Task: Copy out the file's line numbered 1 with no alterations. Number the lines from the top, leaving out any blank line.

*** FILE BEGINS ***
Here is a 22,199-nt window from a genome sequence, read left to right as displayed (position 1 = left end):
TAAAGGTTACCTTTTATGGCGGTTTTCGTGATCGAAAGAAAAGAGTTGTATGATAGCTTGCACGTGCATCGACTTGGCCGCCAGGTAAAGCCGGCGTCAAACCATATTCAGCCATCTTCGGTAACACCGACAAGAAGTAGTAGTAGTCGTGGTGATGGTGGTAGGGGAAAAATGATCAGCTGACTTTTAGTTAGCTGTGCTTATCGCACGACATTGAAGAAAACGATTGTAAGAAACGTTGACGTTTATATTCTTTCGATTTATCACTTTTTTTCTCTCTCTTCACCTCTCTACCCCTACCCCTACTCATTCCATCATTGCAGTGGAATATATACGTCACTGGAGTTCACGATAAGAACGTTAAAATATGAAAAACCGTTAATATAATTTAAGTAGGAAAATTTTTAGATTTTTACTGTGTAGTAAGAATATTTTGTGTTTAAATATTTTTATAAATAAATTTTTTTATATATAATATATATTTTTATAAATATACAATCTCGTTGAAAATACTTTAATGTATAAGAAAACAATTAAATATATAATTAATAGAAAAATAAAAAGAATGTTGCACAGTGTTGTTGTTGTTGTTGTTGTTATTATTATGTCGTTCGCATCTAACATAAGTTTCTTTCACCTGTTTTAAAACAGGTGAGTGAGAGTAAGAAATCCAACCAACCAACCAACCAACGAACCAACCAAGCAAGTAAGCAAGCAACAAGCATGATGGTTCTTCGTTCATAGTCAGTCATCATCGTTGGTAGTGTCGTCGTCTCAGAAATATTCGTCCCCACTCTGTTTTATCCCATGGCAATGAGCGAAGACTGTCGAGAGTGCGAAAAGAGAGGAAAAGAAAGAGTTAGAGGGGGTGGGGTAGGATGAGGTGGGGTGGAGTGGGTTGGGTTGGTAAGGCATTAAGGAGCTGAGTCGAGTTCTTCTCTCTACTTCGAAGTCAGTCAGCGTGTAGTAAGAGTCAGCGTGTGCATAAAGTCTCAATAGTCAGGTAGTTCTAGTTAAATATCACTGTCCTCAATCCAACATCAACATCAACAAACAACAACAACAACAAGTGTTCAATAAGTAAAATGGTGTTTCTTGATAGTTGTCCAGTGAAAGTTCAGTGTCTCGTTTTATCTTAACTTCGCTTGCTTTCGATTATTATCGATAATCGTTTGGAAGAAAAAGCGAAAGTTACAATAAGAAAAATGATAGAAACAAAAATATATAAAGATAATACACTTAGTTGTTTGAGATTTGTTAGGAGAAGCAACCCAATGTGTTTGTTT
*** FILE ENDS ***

Here is a 22,199-nt window from a genome sequence, read left to right as displayed (position 1 = left end):